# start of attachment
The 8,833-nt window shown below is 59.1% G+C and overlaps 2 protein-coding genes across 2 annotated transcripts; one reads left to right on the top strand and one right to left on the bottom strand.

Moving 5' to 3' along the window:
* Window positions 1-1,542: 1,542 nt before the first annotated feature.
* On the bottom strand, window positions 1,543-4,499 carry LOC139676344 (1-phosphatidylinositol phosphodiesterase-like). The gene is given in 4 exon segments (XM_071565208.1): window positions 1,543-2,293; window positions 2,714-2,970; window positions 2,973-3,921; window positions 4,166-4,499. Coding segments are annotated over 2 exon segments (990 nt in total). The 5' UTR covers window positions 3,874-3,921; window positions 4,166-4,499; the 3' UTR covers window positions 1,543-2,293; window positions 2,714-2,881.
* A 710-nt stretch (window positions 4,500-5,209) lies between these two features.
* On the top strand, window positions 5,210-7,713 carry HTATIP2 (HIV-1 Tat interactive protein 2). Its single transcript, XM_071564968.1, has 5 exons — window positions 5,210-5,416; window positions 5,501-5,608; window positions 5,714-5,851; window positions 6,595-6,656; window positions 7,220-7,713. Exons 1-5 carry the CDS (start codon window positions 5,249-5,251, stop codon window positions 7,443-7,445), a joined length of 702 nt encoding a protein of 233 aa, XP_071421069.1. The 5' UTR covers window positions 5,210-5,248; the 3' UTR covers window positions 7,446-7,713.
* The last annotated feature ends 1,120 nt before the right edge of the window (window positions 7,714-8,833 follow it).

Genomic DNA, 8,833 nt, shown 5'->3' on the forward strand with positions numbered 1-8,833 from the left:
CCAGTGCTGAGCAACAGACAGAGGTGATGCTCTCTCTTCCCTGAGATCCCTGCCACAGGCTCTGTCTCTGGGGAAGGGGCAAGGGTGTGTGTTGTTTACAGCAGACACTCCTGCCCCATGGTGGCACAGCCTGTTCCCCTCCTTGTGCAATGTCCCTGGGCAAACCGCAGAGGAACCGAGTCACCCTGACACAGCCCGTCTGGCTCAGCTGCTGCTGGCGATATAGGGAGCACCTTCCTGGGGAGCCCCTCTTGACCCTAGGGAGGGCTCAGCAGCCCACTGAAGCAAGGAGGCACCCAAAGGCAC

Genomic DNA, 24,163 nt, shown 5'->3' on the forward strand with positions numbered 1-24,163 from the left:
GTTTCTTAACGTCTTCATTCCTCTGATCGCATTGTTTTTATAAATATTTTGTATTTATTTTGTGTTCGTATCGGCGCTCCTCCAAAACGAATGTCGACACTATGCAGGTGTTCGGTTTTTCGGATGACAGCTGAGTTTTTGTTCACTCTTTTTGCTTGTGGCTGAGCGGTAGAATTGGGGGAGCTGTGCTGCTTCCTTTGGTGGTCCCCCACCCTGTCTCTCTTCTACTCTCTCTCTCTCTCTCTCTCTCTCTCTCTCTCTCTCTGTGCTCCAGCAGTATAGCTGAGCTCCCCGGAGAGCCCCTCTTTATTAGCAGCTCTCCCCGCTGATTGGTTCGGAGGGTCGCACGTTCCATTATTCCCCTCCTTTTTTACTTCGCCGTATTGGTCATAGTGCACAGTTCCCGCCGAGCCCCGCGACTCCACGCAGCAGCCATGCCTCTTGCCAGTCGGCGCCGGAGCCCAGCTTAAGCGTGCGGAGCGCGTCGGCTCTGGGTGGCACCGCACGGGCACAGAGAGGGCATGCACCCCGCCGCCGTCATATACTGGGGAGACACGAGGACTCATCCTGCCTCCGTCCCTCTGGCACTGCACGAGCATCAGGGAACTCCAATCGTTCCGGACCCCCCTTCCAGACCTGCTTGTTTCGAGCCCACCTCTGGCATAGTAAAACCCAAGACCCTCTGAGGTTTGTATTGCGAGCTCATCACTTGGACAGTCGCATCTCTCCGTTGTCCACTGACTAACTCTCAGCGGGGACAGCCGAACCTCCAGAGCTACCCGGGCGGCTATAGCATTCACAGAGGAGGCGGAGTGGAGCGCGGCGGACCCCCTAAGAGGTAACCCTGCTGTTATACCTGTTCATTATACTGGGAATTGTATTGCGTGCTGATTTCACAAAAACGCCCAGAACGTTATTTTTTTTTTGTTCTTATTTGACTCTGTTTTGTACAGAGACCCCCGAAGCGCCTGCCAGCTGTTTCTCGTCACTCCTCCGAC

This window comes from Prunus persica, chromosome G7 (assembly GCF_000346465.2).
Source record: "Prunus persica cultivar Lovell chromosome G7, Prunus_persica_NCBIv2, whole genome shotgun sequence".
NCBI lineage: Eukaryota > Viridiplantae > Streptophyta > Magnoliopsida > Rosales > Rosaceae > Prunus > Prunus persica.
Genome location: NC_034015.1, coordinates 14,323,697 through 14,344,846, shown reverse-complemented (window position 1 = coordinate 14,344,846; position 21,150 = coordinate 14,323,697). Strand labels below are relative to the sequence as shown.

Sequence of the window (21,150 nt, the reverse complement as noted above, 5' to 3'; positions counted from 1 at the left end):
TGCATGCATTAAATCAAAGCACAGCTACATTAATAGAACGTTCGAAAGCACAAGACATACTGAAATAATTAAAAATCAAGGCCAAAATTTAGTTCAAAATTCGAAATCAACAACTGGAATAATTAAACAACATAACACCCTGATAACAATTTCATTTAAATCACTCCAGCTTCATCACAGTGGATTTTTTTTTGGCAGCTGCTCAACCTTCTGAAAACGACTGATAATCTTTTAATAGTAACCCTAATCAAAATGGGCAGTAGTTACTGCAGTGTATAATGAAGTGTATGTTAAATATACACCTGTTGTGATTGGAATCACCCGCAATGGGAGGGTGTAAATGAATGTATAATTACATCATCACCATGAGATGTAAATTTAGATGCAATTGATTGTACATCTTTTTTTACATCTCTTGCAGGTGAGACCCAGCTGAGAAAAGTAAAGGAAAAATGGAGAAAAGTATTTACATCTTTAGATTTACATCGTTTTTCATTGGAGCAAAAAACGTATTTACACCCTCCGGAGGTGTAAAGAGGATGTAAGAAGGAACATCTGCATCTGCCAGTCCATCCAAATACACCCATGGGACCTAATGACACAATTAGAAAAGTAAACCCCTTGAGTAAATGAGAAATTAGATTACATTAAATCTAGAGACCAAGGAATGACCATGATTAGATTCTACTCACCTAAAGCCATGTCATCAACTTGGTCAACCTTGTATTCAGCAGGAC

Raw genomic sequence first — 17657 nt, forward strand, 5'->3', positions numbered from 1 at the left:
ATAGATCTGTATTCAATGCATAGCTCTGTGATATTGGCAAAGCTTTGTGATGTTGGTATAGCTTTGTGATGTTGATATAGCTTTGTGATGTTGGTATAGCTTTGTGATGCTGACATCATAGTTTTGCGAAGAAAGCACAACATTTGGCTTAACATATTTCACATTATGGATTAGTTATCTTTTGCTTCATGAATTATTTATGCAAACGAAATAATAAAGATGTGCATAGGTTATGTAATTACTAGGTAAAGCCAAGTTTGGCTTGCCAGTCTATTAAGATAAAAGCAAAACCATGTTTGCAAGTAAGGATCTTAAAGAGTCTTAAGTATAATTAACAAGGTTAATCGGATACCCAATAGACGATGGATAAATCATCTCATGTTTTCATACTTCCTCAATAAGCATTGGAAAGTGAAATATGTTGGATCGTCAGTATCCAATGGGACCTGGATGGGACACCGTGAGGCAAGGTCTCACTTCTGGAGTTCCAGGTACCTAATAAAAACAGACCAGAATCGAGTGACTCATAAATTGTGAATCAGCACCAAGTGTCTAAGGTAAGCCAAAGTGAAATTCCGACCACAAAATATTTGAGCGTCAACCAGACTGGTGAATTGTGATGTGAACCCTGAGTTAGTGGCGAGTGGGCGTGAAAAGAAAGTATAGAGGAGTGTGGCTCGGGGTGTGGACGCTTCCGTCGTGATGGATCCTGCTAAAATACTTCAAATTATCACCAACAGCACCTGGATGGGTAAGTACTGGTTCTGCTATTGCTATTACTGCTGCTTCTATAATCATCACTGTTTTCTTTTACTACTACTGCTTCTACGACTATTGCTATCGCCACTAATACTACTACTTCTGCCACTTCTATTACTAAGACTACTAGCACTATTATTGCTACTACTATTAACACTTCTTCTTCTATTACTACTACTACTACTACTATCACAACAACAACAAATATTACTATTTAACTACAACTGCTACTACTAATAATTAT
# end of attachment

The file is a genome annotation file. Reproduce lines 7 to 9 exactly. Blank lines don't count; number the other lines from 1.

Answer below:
* The last annotated feature ends 1,120 nt before the right edge of the window (window positions 7,714-8,833 follow it).

Genomic DNA, 8,833 nt, shown 5'->3' on the forward strand with positions numbered 1-8,833 from the left:
CCAGTGCTGAGCAACAGACAGAGGTGATGCTCTCTCTTCCCTGAGATCCCTGCCACAGGCTCTGTCTCTGGGGAAGGGGCAAGGGTGTGTGTTGTTTACAGCAGACACTCCTGCCCCATGGTGGCACAGCCTGTTCCCCTCCTTGTGCAATGTCCCTGGGCAAACCGCAGAGGAACCGAGTCACCCTGACACAGCCCGTCTGGCTCAGCTGCTGCTGGCGATATAGGGAGCACCTTCCTGGGGAGCCCCTCTTGACCCTAGGGAGGGCTCAGCAGCCCACTGAAGCAAGGAGGCACCCAAAGGCAC